Protactile language is a growing movement that began in the DeafBlind community 15 years ago and is revolutionizing the field of sign language interpreting for individuals who are DeafBlind. In Protactile language, the interpreter is a co-conspirator with the DeafBlind person and seeks to promote and support the DeafBlind individuals’ autonomy.

At the center of the Protactile language movement is Jelica Nuccio, an individual who is DeafBlind and serves as a subject matter expert and consultant to Western Oregon University’s Protactile Language Interpreting project.

“We can’t grow if we always are only getting things secondhand from other people who are seeing them in the world firsthand because people are uncomfortable shifting to a tactile ground,” Nuccio shared. “We want to be the game changers in our world. We want information to be going out from us also and for co-presence to be able to occur.”

What is the difference between Protactile and American Sign Language (ASL)?

ASL makes use of ASL signs, grammatical structure and linguistics in visual “air” space. In ASL interpretation, the interpreter acts as a middle person to bridge linguistic and cultural gaps between hearing individuals and those who are Deaf and DeafBlind.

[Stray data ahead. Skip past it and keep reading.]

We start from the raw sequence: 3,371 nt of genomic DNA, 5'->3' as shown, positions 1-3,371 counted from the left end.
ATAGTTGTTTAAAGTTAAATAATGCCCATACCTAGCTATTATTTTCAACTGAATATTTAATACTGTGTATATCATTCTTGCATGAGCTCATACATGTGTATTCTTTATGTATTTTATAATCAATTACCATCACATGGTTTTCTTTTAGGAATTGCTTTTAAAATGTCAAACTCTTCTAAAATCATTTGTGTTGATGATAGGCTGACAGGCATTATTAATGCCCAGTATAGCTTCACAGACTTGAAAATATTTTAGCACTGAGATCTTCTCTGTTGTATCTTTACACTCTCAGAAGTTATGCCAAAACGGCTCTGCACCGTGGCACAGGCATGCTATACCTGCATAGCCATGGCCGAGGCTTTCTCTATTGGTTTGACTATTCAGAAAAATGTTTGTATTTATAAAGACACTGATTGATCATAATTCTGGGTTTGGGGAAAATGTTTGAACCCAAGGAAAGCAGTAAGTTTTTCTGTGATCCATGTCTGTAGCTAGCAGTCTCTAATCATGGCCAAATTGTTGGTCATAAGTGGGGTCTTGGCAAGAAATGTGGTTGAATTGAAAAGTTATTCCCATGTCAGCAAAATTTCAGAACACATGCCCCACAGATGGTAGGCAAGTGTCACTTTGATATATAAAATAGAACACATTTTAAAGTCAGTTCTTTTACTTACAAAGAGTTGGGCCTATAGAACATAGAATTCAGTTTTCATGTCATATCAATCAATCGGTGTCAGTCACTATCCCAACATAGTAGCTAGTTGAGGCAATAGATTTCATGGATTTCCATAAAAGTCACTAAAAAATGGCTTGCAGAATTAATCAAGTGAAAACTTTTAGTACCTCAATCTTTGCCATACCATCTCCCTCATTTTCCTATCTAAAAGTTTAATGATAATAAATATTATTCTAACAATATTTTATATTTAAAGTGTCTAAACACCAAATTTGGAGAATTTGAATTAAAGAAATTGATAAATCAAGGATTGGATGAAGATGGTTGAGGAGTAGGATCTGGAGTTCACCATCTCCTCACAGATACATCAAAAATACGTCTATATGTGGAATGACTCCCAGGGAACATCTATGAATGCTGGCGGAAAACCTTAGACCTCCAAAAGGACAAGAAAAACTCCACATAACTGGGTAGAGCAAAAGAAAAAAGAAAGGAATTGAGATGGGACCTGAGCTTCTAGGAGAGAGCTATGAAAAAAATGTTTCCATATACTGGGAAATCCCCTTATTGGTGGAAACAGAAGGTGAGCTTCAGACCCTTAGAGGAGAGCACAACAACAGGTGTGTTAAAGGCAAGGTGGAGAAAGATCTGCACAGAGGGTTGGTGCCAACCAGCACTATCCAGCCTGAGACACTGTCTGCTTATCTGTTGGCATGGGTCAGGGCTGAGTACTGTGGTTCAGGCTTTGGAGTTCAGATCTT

Protactile language is a separate and distinct language from ASL with its own linguistic components and vocabulary in contact space. To be able to interpret with DeafBlind individuals, ASL interpreters must learn Protactile Language.

Impact of the Protactile Language Interpreting Institute

There are many unique challenges for DeafBlind individuals related to access, and medical settings are often the most complicated to navigate.

An example of systems change occurred a few months ago when a language coordinator was hired at a hospital in western Oregon to oversee the provision of all language services.

The hospital initially relied on video remote interpreting, which is often inaccessible to people who are DeafBlind. The hospital also provided in-person ASL interpreters, but they were not familiar with or trained to interpret in Protactile.

These challenges resulted in a meeting to address a critical need to provide patients with qualified Protactile interpreters. One of the interpreters at this meeting was a trained Protactile interpreter through the RSA-funded DeafBlind Interpreting Institute at Western Oregon University.1

The interpreter was familiar with the difference between ASL and Protactile language and understood the importance of DeafBlind autonomy. As a result, the trained Protactile interpreter was able to advocate with the DeafBlind individual for qualified Protactile interpreters in medical settings.